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Mad Hatter's tea bag cookies

It’s Always Tea Time!

Hands down, my favorite part of party planning is creating props that bring our theme to life. My goal is to make our guests feel like they’ve stepped out of reality and into our fantasy world. Ultimately, I want them to forget about everything except having fun. For our daughter’s vintage Alice in Wonderland party, I tried to imagine all the things that would make Wonderland real for a room full of 5 year-olds. From bottles with “Drink Me” tags to Mad Hatter party hats, I literally wanted to sprinkle everything they touched with a little magic dust from Wonderland. Especially the food, which had to look as good as it tasted. This Mad Hatter’s tea box filled with cookies shaped like tea bags was the perfect blend of magical and yummy!


  • metallic gold paint or spray paint
  • paintbrush
  • railroad board or thin chipboard
  • white cardstock
  • rectangular cookie cutter (it makes life a little easier, but it’s not necessary)
  • drinking straw
  • X-Acto knife
  • metal ruler
  • cutting mat
  • scoring stylus
  • twine or embroidery thread
  • glue gun

Tea Bag Cookies

Grab your favorite shortbread cookie recipe, dust off your KitchenAid mixer, and let’s make some cookie dough! If you’re not a baking prodigy, don’t despair. Just follow this Food Network recipe, and no one will be the wiser!

Once your cookie dough has chilled, whip out your rectangular cookie cutter and punch out your cookies. Alternatively, if you don’t have a cookie-cutter, you can use your knife to cut 3.5″ x 2″ rectangles. Use the tea bag template to trim the corners off of your rectangles and create a hole near the top with the help of a drinking straw. Tadaa! Instant tea bag cookies.

While your cookies are baking, print the tea tags on card stock and cut them out. Next, cut a 9″ long piece of twine. Fold it in half and thread it through the hole in your cookie. Slip the ends through the loop and pull tight. Finally, spread a thin layer of glue on one side of your tea tag, place the ends of the twine on top, and press the tag closed. I think the Mad Hatter would be proud of his branding team!

The Mad Hatter’s Tea Box

Now that our tea bag cookies are complete, it’s time to make a home for them. Use the box diagram to transfer the solid cut and dashed score lines to your board. Using your X-Acto knife and a metal ruler, cut the box out. Be careful to cut along the solid lines only. Next, use your scoring stylus to trace the dashed fold lines. This step is essential for achieving crisp folds. At this point, your board should look like the one below.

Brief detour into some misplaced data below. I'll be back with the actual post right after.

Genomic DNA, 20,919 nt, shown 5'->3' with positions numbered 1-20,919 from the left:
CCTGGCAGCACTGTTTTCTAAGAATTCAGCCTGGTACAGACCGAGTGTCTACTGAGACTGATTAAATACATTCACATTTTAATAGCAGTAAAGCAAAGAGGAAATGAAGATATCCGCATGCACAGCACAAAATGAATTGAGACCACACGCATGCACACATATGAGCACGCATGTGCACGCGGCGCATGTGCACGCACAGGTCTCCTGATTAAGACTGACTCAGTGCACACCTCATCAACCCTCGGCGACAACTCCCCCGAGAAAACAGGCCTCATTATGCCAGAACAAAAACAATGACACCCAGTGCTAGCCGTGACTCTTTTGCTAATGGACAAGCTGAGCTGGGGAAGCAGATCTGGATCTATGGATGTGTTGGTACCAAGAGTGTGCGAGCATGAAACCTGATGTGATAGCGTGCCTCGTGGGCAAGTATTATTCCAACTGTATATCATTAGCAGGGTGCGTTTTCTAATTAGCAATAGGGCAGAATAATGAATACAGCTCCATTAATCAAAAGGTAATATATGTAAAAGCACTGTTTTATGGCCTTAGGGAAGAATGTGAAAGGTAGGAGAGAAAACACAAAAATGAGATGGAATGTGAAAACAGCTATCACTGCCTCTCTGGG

Mad Hatter tea box

Fold the box along all of your crease lines. Next, use hot glue to attach one of the side panel tabs to the adjacent long panel. Repeat with the tab on the opposite side of the same long panel. Fold the top rectangular panel down and glue in place. The two tabs from the previous steps will be covered.

MAd Hatter teaa box

Repeat the previous steps on the opposite side of the box. To complete the box, fold and glue the side flaps on both sides. Apply three light coats of metallic paint.

MAd Hatter teaa box

 The Sleeve

Print the Mad Hatter’s Harvest sleeve on card stock. Next, use your stylus to score the three gray guidelines and fold carefully. Use double-sided tape to attach the white tab to the interior face of the side panel. You’ve just created the sleeve!

If you have a Cricut, you can create a gold foil version of the sleeve. If you choose to go this route, print this version instead Then, upload the logo files to your Cricut Design Space, select the mirror option, and load gold foil heat transfer vinyl into your Cricut with the shiny side down. Weed the vinyl to remove the excess material around the logo, and use your iron to adhere the logos to the top and side faces of the card stock. Then score, fold, and tape the sleeve. It’s a little extra work, but the gold really makes the sleeve pop.

Mad Hatter’s Harvest Tea, Anyone?

Place a sheet of parchment paper in the bottom of the box. This step serves two purposes. The first is to protect your box from the cookies. Nothing ruins a pretty food presentation like grease stains! The second, and more important reason, is to provide a food-safe surface for the cookies since we painted the interior of the box. And now we’re ready for tea, Wonderland style! Just drop your tea bag cookies into the box and slide the sleeve onto your Mad Hatter’s tea box! I don’t know about you, but I’m definitely on board with perpetual tea time!

Mad Hatter tea bag cookies
Mad Hatter tea bag cookies
Mad Hatter tea bag cookies